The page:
For our part, further elaboration by the parties to this appeal and our own in-depth consideration of the subject have led us to determine that the argued-for distinction does not stand up to scrutiny. For the reasons that we express hereafter, we join a significant number of other Courts of Appeals in finding that Rufo sets forth a general, flexible standard for all petitions brought under the equity provision of Rule 60(b)(5).5
Both the language in Rufo and the Supreme Court's most recent decision in Agostini v. Felton, 521 U.S. 203, 117 S.Ct. 1997, 138 L.Ed.2d 391 (1997) support the implied abrogation of Transgo and the adoption of a more flexible standard for evaluating motions that seek to invoke the equity provision of Rule 60(b)(5). Rufo pointed out that the stringent language in Swift-that only a "grievous wrong" could warrant relief (286 U.S. at 119, 52 S.Ct. 460)-"was not intended to take on a talismanic quality" (502 U.S. at 380, 112 S.Ct. 748). That language appropriately reflected the specific circumstances of the Swift case, but it had been incorrectly construed by lower courts as a general standard for Rule 60(b)(5) motions (id. at 379-81, 112 S.Ct. 748). Indeed, this Circuit's opinion in Transgo, 911 F.2d at 365 had explicitly relied on Swift 's strong language when it set out its strict three-part test, even introducing the three factors with the words "Under the Swift requirements...." But Rufo, 502 U.S. at 380, 112 S.Ct. 748 thereafter rejected the strict Swift approach to Rule 60(b)(5):
That Rule, in providing that, on such terms as are just, a party may be relieved from a final judgment or decree where it is no longer equitable that the judgment have prospective application, permits a less stringent, more flexible standard.
Five years later Agostini likewise applied Rufo 's new flexible standard in providing relief from a permanent injunction based on later-discredited Establishment Clause jurisprudence. In so doing the Supreme Court used language to describe the claim before it that could equally be used to describe the case now before us: "This litigation involves a party's request under Rule 60(b)(5) to vacate a continuing injunction entered some years ago in light of a bona fide, significant change in subsequent law" (521 U.S. at 238-39, 117 S.Ct. 1997). Although the injunction at issue in Agostini-entered against a school district for Establishment Clause violations-may have had a more public nature than the injunction issued here, Agostini, id. at 215, 117 S.Ct. 1997 cited Rufo 's standard generally without limiting it to "institutional reform" cases or to those that significantly affect the public.
In addition to being faithful to the recent Supreme Court cases, a flexible standard obviates any need to pigeonhole cases by attaching such possibly imprecise labels as "institutional reform," "commercial" or some other designation. Instead the Rufo-Agostini approach allows courts to fulfill their traditional equity role: to take all the circumstances into account in determining whether to modify or vacate a prior injunction or consent decree. As stated in Building and Constr. Trades Council, 64 F.3d at 888:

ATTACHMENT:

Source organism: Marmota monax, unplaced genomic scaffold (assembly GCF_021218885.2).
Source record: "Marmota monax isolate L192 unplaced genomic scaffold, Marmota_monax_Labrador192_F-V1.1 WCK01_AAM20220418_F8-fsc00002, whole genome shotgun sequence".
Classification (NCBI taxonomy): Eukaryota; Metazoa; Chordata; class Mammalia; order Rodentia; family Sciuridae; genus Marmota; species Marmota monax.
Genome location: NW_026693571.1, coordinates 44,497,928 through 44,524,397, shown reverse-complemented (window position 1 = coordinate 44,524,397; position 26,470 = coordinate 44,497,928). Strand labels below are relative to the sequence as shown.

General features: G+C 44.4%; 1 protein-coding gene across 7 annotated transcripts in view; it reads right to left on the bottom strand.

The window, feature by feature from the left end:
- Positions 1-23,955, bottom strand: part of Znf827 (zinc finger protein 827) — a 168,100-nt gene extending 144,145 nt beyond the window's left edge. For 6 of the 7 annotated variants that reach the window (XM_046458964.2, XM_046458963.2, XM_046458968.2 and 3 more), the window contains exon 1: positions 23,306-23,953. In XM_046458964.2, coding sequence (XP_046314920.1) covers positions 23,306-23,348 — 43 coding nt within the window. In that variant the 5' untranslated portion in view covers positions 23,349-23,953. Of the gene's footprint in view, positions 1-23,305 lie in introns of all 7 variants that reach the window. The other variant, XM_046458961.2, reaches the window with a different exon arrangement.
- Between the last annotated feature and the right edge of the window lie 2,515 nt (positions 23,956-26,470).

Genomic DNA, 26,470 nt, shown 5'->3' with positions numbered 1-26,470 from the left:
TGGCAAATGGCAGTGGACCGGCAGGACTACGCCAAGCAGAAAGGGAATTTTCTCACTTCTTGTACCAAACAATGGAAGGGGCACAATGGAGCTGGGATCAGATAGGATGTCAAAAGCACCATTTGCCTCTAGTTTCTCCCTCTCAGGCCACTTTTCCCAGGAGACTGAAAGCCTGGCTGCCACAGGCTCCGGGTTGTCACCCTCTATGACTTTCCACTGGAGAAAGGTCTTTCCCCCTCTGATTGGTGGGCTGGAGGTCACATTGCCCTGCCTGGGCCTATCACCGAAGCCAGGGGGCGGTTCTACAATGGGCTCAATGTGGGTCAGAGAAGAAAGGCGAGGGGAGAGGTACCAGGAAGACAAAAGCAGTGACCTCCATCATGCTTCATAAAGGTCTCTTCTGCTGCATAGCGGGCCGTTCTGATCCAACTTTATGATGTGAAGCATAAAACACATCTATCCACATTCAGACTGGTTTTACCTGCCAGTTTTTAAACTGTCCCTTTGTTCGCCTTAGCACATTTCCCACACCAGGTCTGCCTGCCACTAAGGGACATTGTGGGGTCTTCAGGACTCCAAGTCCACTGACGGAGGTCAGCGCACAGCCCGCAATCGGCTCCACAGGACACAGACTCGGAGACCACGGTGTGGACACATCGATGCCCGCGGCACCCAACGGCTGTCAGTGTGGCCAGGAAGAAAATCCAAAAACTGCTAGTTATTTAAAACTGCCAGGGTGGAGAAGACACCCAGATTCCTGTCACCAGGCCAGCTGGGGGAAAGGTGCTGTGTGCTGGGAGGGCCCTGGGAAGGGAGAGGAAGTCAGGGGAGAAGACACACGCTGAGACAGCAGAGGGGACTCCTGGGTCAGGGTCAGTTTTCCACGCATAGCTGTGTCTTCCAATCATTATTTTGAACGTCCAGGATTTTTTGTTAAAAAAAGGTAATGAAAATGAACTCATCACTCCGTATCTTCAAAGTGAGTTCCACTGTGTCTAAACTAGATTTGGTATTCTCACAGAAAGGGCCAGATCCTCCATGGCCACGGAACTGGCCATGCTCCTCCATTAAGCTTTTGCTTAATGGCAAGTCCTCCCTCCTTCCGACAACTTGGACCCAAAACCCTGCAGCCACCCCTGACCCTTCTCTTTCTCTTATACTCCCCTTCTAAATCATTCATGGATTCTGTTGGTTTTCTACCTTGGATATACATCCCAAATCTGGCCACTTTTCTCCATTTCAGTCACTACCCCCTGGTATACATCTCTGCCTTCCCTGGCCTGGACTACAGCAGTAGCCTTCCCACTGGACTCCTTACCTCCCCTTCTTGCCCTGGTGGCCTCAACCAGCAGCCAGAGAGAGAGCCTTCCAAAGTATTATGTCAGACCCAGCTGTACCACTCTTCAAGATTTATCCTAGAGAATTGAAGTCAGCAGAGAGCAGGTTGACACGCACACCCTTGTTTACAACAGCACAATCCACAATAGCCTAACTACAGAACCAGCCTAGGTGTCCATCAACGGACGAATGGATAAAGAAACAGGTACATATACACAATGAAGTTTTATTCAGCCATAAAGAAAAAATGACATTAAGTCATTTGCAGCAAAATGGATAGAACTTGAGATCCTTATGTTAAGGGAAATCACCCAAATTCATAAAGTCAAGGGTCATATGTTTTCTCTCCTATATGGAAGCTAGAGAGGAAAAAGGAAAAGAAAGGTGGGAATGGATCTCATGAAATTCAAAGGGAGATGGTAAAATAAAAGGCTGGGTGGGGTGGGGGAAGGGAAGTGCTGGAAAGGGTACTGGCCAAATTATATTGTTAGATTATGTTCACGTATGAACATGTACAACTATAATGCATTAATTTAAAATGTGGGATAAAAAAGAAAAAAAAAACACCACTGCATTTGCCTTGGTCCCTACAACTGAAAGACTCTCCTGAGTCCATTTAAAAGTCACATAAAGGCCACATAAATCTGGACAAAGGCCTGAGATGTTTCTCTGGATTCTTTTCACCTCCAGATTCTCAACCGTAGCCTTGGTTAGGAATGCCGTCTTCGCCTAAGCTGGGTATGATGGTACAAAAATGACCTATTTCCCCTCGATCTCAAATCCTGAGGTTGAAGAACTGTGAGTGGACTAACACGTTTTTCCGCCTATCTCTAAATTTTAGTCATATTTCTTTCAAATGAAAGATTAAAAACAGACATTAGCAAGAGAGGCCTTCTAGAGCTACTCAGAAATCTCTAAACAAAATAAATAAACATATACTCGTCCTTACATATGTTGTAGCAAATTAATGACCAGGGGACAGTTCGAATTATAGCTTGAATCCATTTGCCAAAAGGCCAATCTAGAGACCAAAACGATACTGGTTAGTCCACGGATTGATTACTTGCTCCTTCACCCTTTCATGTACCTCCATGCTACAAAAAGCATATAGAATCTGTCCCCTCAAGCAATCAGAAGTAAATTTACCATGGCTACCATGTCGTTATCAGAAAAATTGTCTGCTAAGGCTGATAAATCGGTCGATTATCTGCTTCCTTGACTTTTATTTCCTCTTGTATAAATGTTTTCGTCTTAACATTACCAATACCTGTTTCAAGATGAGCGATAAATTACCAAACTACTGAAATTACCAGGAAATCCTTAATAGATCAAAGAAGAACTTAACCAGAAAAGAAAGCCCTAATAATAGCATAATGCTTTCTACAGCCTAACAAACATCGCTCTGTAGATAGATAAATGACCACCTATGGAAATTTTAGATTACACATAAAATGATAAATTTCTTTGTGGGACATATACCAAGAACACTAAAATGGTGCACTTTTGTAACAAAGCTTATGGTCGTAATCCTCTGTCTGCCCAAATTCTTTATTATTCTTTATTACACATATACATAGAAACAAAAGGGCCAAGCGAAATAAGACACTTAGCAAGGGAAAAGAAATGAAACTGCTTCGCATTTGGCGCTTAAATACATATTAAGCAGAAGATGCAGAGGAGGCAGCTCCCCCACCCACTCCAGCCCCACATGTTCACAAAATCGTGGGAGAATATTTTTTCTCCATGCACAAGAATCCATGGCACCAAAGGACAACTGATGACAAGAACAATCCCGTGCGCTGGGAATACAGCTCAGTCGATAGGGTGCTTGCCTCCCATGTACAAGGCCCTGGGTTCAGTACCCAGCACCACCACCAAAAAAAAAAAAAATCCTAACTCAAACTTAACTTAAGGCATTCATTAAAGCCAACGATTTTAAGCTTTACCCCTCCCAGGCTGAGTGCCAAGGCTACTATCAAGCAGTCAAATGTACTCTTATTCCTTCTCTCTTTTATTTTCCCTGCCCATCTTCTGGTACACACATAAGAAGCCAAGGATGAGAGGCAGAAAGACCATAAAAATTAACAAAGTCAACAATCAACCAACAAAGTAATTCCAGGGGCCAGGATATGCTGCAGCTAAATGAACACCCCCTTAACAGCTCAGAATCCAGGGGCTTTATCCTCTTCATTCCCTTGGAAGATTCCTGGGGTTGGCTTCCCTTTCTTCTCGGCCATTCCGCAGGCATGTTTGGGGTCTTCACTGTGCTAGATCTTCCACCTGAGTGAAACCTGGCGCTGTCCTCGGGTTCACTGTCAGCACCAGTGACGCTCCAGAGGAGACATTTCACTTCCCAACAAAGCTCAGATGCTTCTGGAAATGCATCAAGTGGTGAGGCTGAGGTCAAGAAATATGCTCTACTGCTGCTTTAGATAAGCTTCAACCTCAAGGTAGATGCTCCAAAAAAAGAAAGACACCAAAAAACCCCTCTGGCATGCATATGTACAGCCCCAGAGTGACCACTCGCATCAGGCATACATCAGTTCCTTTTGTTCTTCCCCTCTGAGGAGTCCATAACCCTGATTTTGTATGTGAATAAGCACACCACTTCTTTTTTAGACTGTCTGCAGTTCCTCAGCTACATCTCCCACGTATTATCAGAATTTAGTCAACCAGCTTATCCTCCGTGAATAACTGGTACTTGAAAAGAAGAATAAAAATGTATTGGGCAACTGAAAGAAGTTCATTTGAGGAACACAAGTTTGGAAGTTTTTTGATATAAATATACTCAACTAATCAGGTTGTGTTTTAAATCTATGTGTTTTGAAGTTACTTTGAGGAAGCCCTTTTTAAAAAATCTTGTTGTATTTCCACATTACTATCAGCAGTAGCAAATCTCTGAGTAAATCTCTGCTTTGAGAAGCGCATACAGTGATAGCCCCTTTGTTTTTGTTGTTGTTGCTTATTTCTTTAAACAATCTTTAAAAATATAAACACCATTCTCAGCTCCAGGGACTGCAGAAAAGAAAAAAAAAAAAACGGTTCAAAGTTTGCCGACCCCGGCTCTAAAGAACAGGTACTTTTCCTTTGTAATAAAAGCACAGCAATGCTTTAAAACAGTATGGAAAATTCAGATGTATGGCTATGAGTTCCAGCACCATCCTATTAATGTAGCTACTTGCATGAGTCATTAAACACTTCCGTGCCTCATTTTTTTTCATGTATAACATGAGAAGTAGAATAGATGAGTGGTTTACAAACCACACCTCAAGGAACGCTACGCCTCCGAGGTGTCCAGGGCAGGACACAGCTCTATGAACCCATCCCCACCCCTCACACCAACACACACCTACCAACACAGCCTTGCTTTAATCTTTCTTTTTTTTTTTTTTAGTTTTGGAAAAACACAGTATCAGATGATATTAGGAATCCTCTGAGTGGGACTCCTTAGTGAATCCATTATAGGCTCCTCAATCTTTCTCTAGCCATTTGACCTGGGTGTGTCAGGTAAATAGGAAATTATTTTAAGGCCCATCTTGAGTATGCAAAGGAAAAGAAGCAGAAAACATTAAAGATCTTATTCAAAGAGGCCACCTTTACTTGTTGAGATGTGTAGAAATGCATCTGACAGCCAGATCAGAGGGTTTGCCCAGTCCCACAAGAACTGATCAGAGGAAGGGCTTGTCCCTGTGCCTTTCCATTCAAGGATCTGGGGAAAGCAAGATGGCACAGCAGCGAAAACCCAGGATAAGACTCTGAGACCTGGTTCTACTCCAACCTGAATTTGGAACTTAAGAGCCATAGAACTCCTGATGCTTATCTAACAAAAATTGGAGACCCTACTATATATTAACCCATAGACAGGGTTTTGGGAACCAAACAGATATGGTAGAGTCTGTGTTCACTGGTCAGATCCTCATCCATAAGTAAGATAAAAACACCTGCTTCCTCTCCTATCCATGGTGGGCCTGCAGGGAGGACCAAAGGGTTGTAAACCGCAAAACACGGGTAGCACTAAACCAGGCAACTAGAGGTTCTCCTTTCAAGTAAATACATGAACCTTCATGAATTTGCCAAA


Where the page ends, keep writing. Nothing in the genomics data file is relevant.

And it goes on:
Accordingly, the standard for modifying an injunction cannot depend on whether the case is characterized as an institutional reform case, a commercial dispute, or private or public litigation. Different considerations may have greater or lesser prominence in different cases, not because the cases are characterized one way rather than another but because equity demands a flexible response to the unique conditions of each case.
We agree that it makes little sense to be required to precede the consideration of general equitable principles with an assessment of whether the case at hand is a "Rufo " case or a "Transgo-Swift " case. As Alexis Lichine, 45 F.3d at 586 has put it:
In our view, Rule 60(b)(5) sets forth the umbrella concept of "equitable" that both Swift and Rufo apply to particular, widely disparate fact situations.
Just as the Supreme Court has done, lower courts may properly consider such factors as the greater interest in finality posed by a purely private commercial case and the broader impact of a sweeping public-litigation-type injunction in determining whether to modify or vacate prior relief.
In sum, we now recognize that Transgo no longer provides a permissible test for Rule 60(b)(5) motions brought on the ground that changed circumstances have rendered it inequitable to leave the challenged order in place. Rufo 's mandate prevents us from continued reliance on Transgo, as does the sound policy behind courts' traditional equitable power to modify prospective relief. Accordingly we hold that the Rufo standard applies to all Rule 60(b)(5) petitions brought on equitable grounds.
It requires only a moment to apply Rufo 's general equitable approach to this case. As taught by In re Pintlar Corp., 133 F.3d 1141, 1145 (9th Cir.1998), quoting Foster v. Skinner, 70 F.3d 1084, 1089 (9th Cir.1995):
Remand is not necessary where the issue has been fully briefed on appeal, the record is clear and remand would "impose needless additional expense and delay...."
Here the equities in the case clearly tip in favor of HUD. For the same reasons that we have found that HUD met the tougher Transgo test-the change in law, HUD's loss of funds to support other Section 8 programs and the unfair preferential treatment of these landlords-HUD easily satisfies the Rufo standard.